Shockwaves ripple as Europe’s economy reels from energy fallout
(Bloomberg) – Sign up for the New Economy Daily newsletter, follow us @economics and subscribe to our podcast.
Bloomberg’s Most Read
Two weeks after Russia began Europe’s biggest conflict since World War II, businesses across the continent are already in various stages of desperation over the impact on livelihoods.
A crisis of human suffering in Ukraine, whose wider economic impact prompted European Central Bank officials to accelerate their withdrawal from the stimulus this week, is affecting the prosperity of Spanish farmland in Germany’s euro zone manufacturing heartland. and in France.
Soaring energy costs are the main complaint, although disrupted supply chains, sanctions and worries about an impending drop in demand are also weighing on businesses. The brutal shock of the nearby war, combined with widespread effects and an uncertain duration, will put pressure on governments to soften the blow and test their resolve to confront Russia.
“I don’t know what to do if the war in Ukraine goes on for much longer,” Spanish pig farmer Lorenzo Rivera said in an interview this week. “I either have to stop production or shut down the business for good.”
Rivera, whose 200 sows outnumber the people of Peleas de Arriba, the colony in northern Spain where he lives, suffered cost increases for a time – first electricity, then fuel , then animal feed. Everything was manageable until war broke out on the other side of the continent.
The root of the difficulty is the European Union’s dependence on Ukraine for more than half of its supply of maize, a key source of feed for pigs. With farmers unable to access fields, analysts are slashing crop and export prospects by a third, sending prices to their highest in about a decade.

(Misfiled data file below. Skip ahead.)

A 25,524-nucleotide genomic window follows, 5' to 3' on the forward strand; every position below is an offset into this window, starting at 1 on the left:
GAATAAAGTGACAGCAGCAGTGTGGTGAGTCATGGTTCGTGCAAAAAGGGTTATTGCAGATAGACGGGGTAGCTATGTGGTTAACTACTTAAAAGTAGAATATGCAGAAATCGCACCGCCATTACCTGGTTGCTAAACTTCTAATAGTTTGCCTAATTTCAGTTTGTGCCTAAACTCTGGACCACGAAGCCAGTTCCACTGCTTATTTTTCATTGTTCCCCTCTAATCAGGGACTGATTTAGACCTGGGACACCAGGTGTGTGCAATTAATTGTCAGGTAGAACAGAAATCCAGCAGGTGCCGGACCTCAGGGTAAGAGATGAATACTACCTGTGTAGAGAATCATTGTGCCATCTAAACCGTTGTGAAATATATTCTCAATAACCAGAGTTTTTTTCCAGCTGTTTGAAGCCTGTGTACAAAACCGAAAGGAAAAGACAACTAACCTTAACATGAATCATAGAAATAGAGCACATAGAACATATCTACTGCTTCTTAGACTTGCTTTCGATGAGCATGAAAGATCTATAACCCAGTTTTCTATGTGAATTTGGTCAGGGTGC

Other economic disruptions are inflicted by the geography of the crisis. In Germany, the heart of the eurozone economy, Porsche AG has halted production of its Taycan electric car in Stuttgart because it runs out of Ukrainian-made cable trees. Meanwhile, its parent company, Volkswagen AG, halted exports to Russia and halted production at a car plant in Kaluga, near Moscow.
The heaviest is the energy impact. If current prices persist, the additional cost of importing gas and oil will represent an income shock of 550 billion euros ($605 billion) or 4.5% of annual gross domestic product, according to the economist by JPMorgan Greg Fuzesi. Goldman Sachs now estimates that inflation will reach 8% and that the euro zone will suffer a contraction in the second quarter.
For many eurozone companies, this pinch was immediately crippling. Just in December, Manuel Rodriguez’s Kramer Group took over a century-old porcelain factory in eastern France called Jurassienne de Céramique Française. He has now made the painful decision to put it into hibernation.
“If we were to pay a gas bill multiplied by 10, we would hit the wall,” he said. “We would have no choice but to file for bankruptcy and close the plant.”